She said, "that's Keith" and told Mr McKeever, "stay here". She went to the kitchen wearing a dressing gown, underwear and a bra. In the kitchen Mr Connorton was cutting a piece of cannabis with a kitchen knife. He seemed "tired and cold", his nose was red and he had a jacket and hat on. "He wanted to get in to bed," she said.

She asked him why he was there and told him to "get out", that they had broken up two days ago.

"I tried to cover my own ass," she said. He realised what she was wearing, that she wouldn't be dressed like that if sleeping alone, and asked her: "Is there somebody there?" He started to cry, she said, and they started to argue while he still had the knife in his hand.

He told her he loved her, had ordered rings and was planning to propose to her. He was "angry" and "upset" as he asked: "How could you do this to me?"

He was "disgusted" with her, she said, and his body language scared her although she didn't think his anger was directed at her.

She moved backwards, she said, and fell across the arm of a couch. Mr Connorton was standing in front of her with the knife in his hand. She said: "I don't even think he realised he had it. He was so focused on the fact that someone else was in his bed."

When Ms McGrath fell across the couch she let out a noise, like "aah or ouch" and that was when Mr McKeever "burst in" and said: "She's mine now."

Mr McKeever "charged into him like a bull," the witness said.

She said the deceased is a much bigger man and knocked Mr Connorton across the room and onto a child's chair. "He beat the crap out of Keith," she said, adding that it was like Mr Connorton was letting Mr McKeever hit him in the face and although he had the knife he wasn't using it.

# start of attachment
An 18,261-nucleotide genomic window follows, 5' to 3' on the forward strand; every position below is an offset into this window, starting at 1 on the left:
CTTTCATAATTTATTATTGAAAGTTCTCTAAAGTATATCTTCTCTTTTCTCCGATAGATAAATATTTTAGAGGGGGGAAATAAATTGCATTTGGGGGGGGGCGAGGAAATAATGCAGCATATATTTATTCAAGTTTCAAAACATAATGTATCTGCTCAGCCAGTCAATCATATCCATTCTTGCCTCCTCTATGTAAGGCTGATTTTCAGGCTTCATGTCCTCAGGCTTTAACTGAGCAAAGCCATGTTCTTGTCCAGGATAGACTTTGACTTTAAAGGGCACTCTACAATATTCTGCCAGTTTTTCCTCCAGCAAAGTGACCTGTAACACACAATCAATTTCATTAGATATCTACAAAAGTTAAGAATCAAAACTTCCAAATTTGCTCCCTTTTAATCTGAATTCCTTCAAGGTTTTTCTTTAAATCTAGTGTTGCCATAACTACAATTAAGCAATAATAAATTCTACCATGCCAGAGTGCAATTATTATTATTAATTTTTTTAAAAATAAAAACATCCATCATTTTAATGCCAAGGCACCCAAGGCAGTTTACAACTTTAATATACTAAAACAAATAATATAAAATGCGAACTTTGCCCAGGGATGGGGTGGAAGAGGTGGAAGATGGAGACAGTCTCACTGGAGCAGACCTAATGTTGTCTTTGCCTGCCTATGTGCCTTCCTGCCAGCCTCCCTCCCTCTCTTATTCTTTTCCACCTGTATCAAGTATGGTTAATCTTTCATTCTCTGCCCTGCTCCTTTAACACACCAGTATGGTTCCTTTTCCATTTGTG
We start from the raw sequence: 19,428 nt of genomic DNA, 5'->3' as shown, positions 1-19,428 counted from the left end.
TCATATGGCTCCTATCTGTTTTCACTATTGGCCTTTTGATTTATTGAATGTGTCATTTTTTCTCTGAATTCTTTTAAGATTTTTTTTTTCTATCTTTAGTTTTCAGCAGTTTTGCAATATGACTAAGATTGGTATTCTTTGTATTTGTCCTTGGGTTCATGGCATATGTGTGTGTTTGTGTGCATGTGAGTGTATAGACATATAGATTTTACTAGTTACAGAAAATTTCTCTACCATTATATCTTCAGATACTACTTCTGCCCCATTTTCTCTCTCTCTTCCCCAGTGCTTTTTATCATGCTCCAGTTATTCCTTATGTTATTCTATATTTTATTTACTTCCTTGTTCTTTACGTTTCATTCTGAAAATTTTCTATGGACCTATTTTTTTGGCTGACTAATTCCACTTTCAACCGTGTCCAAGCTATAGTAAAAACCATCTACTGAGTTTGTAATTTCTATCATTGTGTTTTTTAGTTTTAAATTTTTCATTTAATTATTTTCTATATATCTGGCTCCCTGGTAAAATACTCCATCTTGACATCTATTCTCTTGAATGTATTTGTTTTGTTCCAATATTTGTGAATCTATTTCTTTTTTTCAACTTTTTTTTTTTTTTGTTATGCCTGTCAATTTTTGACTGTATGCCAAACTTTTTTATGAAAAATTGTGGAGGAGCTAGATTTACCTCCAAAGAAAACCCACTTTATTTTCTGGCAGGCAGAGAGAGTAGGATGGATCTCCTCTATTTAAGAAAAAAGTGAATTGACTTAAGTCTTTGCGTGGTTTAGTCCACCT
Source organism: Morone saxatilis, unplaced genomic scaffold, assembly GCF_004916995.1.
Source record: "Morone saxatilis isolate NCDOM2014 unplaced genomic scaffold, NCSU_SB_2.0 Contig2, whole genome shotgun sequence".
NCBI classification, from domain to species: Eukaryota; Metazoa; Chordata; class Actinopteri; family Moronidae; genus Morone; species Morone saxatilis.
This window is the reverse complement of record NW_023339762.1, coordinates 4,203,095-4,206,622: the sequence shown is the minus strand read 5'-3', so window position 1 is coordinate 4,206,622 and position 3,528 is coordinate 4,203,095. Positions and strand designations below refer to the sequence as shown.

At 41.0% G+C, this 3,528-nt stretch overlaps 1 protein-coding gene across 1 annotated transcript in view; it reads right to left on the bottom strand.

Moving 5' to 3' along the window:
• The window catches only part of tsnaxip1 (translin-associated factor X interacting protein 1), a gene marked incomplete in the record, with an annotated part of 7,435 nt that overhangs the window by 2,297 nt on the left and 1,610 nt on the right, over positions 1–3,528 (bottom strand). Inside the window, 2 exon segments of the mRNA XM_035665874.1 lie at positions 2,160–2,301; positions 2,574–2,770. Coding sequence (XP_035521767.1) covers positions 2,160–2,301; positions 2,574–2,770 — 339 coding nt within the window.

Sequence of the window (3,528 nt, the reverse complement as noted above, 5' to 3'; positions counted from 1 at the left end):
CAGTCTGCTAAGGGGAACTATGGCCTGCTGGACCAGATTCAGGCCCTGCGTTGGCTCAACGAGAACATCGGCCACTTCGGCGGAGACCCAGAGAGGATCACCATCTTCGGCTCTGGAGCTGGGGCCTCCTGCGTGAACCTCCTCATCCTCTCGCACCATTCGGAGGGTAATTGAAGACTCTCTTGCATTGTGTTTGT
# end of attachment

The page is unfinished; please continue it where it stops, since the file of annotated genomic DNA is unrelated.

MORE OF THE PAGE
The witness said that Mr Connorton was telling Mr McKeever to get out, Mr McKeever was saying, "she's mine" and Ms McGrath was telling them both to stop.

At the time she did not think that Mr McKeever had a knife but she said a knife photographed by gardai on the floor of the apartment did not belong to her and must have been brought there by the deceased.

He must, she said, have brought it with him from the bedroom. She suggested Mr Connorton might have been trying to defend himself from that knife and that this would explain why he was letting Mr McKeever punch him repeatedly in the face.

She took the kitchen knife off Mr Connorton after Mr McKeever had been stabbed. The deceased said: "He got me," and started hitting Mr Connorton again but as he was punching him he turned and fell to the ground.

When they realised Mr McKeever was dead the accused became angry with Ms McGrath and headbutted her, the witness said. He then said to her: "How could you do this to me? It's your fault."

She began to cry as she added: "It is my fault. If I had never brought him to my house he would be still alive. I'm so sorry."

The headbutt left her dizzy, bleeding and with two black eyes. Mr Connorton said goodbye to his son and left before gardai and paramedics arrived.

She spoke to gardai shortly afterwards but she said she may not have given the "the full extent of what had gone on" in her statement. She was on Valium at the time and in shock and the seriousness of the situation had not yet hit her.

The trial continues tomorrow in front of Justice Tony Hunt and a jury of nine men and three women.